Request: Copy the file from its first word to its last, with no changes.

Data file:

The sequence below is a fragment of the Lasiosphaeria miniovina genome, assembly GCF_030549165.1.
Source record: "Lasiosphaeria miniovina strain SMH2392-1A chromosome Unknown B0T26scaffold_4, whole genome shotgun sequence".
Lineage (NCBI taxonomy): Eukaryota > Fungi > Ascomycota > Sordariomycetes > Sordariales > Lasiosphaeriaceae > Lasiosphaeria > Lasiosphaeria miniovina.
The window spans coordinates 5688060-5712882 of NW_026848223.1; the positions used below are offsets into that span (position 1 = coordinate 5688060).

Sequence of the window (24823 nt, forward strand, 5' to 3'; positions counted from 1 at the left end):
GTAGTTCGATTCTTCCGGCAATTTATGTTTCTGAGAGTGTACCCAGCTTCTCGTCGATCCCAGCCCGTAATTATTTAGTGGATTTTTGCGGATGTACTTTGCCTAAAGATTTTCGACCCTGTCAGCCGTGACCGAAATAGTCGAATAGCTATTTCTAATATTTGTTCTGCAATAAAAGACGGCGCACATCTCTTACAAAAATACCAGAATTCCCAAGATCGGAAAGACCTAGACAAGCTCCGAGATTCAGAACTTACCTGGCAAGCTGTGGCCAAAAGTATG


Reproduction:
The sequence below is a fragment of the Lasiosphaeria miniovina genome, assembly GCF_030549165.1.
Source record: "Lasiosphaeria miniovina strain SMH2392-1A chromosome Unknown B0T26scaffold_4, whole genome shotgun sequence".
Lineage (NCBI taxonomy): Eukaryota > Fungi > Ascomycota > Sordariomycetes > Sordariales > Lasiosphaeriaceae > Lasiosphaeria > Lasiosphaeria miniovina.
The window spans coordinates 5688060-5712882 of NW_026848223.1; the positions used below are offsets into that span (position 1 = coordinate 5688060).

Sequence of the window (24823 nt, forward strand, 5' to 3'; positions counted from 1 at the left end):
GTAGTTCGATTCTTCCGGCAATTTATGTTTCTGAGAGTGTACCCAGCTTCTCGTCGATCCCAGCCCGTAATTATTTAGTGGATTTTTGCGGATGTACTTTGCCTAAAGATTTTCGACCCTGTCAGCCGTGACCGAAATAGTCGAATAGCTATTTCTAATATTTGTTCTGCAATAAAAGACGGCGCACATCTCTTACAAAAATACCAGAATTCCCAAGATCGGAAAGACCTAGACAAGCTCCGAGATTCAGAACTTACCTGGCAAGCTGTGGCCAAAAGTATG